Tuesday Travel Trouble: I’m leaving, on a…chartered bus?

A few years ago, when we only had one child, our little family flew from Indianapolis to Boston.  The trip there was uneventful, but the way home got really tricky.  We flew from Boston to Cincinnati on Delta, then from Cincinnati to Indy on a regional jet—not exactly Delta but a Delta affiliate, although we’d bought our tickets from Delta.  That seemed to be the problem.  When we got to Cincinnati, our flight home to Indianapolis was cancelled.  The ticket agent at the regional airline wouldn’t help us because we’d bought our tickets on Delta.  So we went to the Delta desk.  Delta wouldn’t help us because it was the regional airline that had cancelled our flight.  We went back and forth again, getting more and more frustrated with our airport limbo. 

All the while, it’s getting later and later and our toddler is rapidly losing patience with all the airport fun.  We also knew that the longer we went without getting put on another flight, the harder it would be to get on one at all.  We were also much younger and much more inexperienced travelers than we are now and didn’t see a whole lot of options for us at this airport.  We considered renting a car and just getting out of there as soon as things started to get dicey, but we were poor college students and we just kept thinking that the airline would figure out how to get us home.

Finally we went back to the regional airline desk again, and they had a solution.  They had chartered a bus to take everyone from the Cincinnati Airport to the Indianapolis Airport, a two-hour drive.  The bad news: it was already 10pm and we were getting very tired and cranky, our baby especially, and we still had an hour drive home from the airport after we got there.  It was a long, frustrating drive on the bus after a long, frustrating few hours in the Cincinnati airport.

We did learn a few things on this trip.

Here’s what went well: 

The airline (neither one) was really going to leave us stranded in the airport forever, even though it felt like forever; and, all this happened in the States, a few hours from home—this could have been much worse.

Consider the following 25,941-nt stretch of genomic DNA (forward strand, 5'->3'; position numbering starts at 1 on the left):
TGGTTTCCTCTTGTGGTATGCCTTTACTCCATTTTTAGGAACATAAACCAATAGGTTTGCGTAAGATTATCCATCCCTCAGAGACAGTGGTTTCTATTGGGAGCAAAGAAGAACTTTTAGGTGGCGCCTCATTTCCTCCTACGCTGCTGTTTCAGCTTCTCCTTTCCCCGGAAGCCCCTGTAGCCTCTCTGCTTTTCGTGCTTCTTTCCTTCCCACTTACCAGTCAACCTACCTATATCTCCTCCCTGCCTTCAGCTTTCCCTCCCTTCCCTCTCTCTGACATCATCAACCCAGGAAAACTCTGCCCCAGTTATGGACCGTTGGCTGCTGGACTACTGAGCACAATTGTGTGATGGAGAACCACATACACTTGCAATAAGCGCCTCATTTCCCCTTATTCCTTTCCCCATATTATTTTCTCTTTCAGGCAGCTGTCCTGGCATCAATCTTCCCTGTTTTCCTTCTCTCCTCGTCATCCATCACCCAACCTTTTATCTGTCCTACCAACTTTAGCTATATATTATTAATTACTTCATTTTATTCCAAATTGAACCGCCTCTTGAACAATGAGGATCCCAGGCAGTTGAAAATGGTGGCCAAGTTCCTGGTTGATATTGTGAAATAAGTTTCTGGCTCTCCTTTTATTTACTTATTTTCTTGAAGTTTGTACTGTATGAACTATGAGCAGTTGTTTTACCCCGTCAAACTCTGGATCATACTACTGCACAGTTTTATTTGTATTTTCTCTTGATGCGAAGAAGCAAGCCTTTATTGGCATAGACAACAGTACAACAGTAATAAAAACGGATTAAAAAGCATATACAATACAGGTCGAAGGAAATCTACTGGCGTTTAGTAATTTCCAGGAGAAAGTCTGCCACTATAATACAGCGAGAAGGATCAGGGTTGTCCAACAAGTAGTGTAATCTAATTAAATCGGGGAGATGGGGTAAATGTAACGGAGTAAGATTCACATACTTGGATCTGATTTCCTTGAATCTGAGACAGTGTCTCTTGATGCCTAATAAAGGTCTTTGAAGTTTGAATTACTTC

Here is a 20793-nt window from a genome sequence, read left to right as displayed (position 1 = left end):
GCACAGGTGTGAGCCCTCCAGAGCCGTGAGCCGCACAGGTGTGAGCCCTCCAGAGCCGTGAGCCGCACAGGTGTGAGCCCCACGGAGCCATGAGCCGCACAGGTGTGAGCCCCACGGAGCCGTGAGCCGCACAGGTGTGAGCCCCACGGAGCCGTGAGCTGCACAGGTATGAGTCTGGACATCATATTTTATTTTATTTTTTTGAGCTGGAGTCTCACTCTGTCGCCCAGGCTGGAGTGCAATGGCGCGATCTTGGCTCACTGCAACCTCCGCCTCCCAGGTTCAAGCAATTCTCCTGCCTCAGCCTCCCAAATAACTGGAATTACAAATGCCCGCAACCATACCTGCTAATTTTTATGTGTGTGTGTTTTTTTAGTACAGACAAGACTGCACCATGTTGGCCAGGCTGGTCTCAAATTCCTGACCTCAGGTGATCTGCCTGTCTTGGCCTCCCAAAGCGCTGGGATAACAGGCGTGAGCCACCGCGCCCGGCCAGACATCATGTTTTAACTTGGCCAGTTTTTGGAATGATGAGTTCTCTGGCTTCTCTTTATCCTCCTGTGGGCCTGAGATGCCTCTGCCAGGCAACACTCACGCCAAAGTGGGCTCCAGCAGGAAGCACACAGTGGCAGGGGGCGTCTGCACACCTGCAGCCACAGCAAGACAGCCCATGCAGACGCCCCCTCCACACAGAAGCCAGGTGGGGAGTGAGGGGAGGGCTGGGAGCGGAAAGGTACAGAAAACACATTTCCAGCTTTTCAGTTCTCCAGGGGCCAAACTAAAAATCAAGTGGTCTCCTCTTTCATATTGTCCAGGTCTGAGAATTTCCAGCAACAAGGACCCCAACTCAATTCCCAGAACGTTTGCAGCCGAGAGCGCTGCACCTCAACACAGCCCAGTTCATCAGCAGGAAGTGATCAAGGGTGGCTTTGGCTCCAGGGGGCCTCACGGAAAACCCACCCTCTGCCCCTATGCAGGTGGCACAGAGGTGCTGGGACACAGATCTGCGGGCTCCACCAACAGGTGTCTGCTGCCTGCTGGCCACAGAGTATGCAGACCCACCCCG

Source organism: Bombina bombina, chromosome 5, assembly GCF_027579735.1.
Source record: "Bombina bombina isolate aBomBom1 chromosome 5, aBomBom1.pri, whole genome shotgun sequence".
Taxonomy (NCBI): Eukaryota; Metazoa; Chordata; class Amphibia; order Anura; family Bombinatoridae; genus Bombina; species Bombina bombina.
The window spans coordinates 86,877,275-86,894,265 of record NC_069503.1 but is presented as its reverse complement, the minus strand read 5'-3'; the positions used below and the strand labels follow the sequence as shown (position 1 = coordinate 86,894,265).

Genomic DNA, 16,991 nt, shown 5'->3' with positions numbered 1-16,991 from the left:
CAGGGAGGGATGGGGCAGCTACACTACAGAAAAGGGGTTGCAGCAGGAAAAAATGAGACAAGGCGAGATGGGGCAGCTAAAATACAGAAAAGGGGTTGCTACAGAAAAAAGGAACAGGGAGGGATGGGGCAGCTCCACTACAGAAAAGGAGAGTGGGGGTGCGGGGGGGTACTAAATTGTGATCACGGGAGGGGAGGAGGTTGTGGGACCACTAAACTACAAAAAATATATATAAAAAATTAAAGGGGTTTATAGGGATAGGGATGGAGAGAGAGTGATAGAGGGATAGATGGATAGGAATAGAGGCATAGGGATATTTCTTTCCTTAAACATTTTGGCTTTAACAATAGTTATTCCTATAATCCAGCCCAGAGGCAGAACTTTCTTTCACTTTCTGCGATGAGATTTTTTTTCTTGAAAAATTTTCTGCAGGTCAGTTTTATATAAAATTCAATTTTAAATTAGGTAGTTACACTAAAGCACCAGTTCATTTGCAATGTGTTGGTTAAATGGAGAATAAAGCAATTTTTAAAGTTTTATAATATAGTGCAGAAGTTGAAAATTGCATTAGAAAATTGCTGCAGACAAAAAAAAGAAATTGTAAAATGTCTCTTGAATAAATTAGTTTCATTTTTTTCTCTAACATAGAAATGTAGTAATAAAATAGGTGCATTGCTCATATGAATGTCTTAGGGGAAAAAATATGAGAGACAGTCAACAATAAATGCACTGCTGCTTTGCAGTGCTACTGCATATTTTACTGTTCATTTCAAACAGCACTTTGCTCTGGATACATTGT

“Money doesn’t buy happiness, but it can certainly buy convenience,” and after a long trip with a baby, that’s pretty much the same thing.

But here’s what we could have done to make this go more smoothly:

First of all, once we started getting shuffled back and forth between airlines, we should have picked up the phone and called Delta.  This is always sound advice—if you’re stuck somewhere and there are 50 people from your flight crowded around the ticket agent getting more and more heated, call the 800 number.  Those agents on the phone have more power to quickly help you than that poor agent in front of you.  And start with the ticketing airline, they’re the ones who issued the tickets, so they are primarily responsible to get you home.

Remember:  be kind, but also be clear about your expectations.

Secondly, once it was clear that this was not going to get resolved any time soon, we should have rented a car and just dumped the last leg of our flight.  WARNING: this only works on the LAST leg of your flight.  If you skip any of the earlier legs of your itinerary, the airline will automatically cancel your entire itinerary (that’s a different, more unpleasant story).  We would have been out $50-$100 for the car rental, but it would have been worth it for the convenience of just getting home.

As my friend Meg always told me, “money doesn’t buy happiness, but it can certainly buy convenience,” and after a long trip with a baby, that’s pretty much the same thing.

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